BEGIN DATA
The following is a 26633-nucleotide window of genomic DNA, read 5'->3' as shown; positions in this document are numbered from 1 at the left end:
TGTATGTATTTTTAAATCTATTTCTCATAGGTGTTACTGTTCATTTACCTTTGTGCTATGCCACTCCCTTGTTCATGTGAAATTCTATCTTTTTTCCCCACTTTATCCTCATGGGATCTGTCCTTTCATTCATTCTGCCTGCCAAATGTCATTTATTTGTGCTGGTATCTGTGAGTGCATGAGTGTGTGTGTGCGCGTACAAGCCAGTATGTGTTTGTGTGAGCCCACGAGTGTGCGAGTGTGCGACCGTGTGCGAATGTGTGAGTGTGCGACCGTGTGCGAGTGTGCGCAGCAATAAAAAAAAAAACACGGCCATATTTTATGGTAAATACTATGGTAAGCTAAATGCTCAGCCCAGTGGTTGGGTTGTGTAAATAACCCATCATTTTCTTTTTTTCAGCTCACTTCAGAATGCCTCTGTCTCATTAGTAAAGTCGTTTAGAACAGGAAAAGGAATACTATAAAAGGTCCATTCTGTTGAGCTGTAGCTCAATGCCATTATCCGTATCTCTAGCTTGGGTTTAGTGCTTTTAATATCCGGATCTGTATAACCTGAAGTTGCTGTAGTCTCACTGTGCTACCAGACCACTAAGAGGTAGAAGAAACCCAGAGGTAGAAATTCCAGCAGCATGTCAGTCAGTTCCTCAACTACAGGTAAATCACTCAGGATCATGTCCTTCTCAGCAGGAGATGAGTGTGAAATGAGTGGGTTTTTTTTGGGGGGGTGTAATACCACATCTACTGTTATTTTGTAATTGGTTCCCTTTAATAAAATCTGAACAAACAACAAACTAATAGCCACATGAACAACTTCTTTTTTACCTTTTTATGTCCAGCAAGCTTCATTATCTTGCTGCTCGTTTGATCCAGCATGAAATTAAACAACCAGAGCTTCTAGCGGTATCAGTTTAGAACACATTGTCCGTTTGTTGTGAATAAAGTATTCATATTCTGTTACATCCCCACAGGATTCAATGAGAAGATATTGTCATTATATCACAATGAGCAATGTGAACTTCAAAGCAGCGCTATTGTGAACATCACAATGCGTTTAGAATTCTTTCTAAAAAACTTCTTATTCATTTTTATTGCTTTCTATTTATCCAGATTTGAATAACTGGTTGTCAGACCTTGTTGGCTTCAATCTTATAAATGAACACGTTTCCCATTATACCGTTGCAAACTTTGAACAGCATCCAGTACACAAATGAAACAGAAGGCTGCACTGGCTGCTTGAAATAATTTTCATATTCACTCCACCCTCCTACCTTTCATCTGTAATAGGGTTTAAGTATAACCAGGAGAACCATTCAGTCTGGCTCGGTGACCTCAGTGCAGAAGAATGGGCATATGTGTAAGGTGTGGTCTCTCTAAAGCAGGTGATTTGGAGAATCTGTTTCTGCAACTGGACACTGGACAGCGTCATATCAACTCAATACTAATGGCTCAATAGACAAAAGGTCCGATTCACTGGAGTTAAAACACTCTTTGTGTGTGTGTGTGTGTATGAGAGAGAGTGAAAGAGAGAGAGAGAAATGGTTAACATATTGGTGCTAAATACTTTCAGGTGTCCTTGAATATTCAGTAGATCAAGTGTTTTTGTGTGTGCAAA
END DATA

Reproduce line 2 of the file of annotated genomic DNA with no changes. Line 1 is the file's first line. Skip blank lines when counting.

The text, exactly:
TGTATGTATTTTTAAATCTATTTCTCATAGGTGTTACTGTTCATTTACCTTTGTGCTATGCCACTCCCTTGTTCATGTGAAATTCTATCTTTTTTCCCCACTTTATCCTCATGGGATCTGTCCTTTCATTCATTCTGCCTGCCAAATGTCATTTATTTGTGCTGGTATCTGTGAGTGCATGAGTGTGTGTGTGCGCGTACAAGCCAGTATGTGTTTGTGTGAGCCCACGAGTGTGCGAGTGTGCGACCGTGTGCGAATGTGTGAGTGTGCGACCGTGTGCGAGTGTGCGCAGCAATAAAAAAAAAAACACGGCCATATTTTATGGTAAATACTATGGTAAGCTAAATGCTCAGCCCAGTGGTTGGGTTGTGTAAATAACCCATCATTTTCTTTTTTTCAGCTCACTTCAGAATGCCTCTGTCTCATTAGTAAAGTCGTTTAGAACAGGAAAAGGAATACTATAAAAGGTCCATTCTGTTGAGCTGTAGCTCAATGCCATTATCCGTATCTCTAGCTTGGGTTTAGTGCTTTTAATATCCGGATCTGTATAACCTGAAGTTGCTGTAGTCTCACTGTGCTACCAGACCACTAAGAGGTAGAAGAAACCCAGAGGTAGAAATTCCAGCAGCATGTCAGTCAGTTCCTCAACTACAGGTAAATCACTCAGGATCATGTCCTTCTCAGCAGGAGATGAGTGTGAAATGAGTGGGTTTTTTTTGGGGGGGTGTAATACCACATCTACTGTTATTTTGTAATTGGTTCCCTTTAATAAAATCTGAACAAACAACAAACTAATAGCCACATGAACAACTTCTTTTTTACCTTTTTATGTCCAGCAAGCTTCATTATCTTGCTGCTCGTTTGATCCAGCATGAAATTAAACAACCAGAGCTTCTAGCGGTATCAGTTTAGAACACATTGTCCGTTTGTTGTGAATAAAGTATTCATATTCTGTTACATCCCCACAGGATTCAATGAGAAGATATTGTCATTATATCACAATGAGCAATGTGAACTTCAAAGCAGCGCTATTGTGAACATCACAATGCGTTTAGAATTCTTTCTAAAAAACTTCTTATTCATTTTTATTGCTTTCTATTTATCCAGATTTGAATAACTGGTTGTCAGACCTTGTTGGCTTCAATCTTATAAATGAACACGTTTCCCATTATACCGTTGCAAACTTTGAACAGCATCCAGTACACAAATGAAACAGAAGGCTGCACTGGCTGCTTGAAATAATTTTCATATTCACTCCACCCTCCTACCTTTCATCTGTAATAGGGTTTAAGTATAACCAGGAGAACCATTCAGTCTGGCTCGGTGACCTCAGTGCAGAAGAATGGGCATATGTGTAAGGTGTGGTCTCTCTAAAGCAGGTGATTTGGAGAATCTGTTTCTGCAACTGGACACTGGACAGCGTCATATCAACTCAATACTAATGGCTCAATAGACAAAAGGTCCGATTCACTGGAGTTAAAACACTCTTTGTGTGTGTGTGTGTGTATGAGAGAGAGTGAAAGAGAGAGAGAGAAATGGTTAACATATTGGTGCTAAATACTTTCAGGTGTCCTTGAATATTCAGTAGATCAAGTGTTTTTGTGTGTGCAAA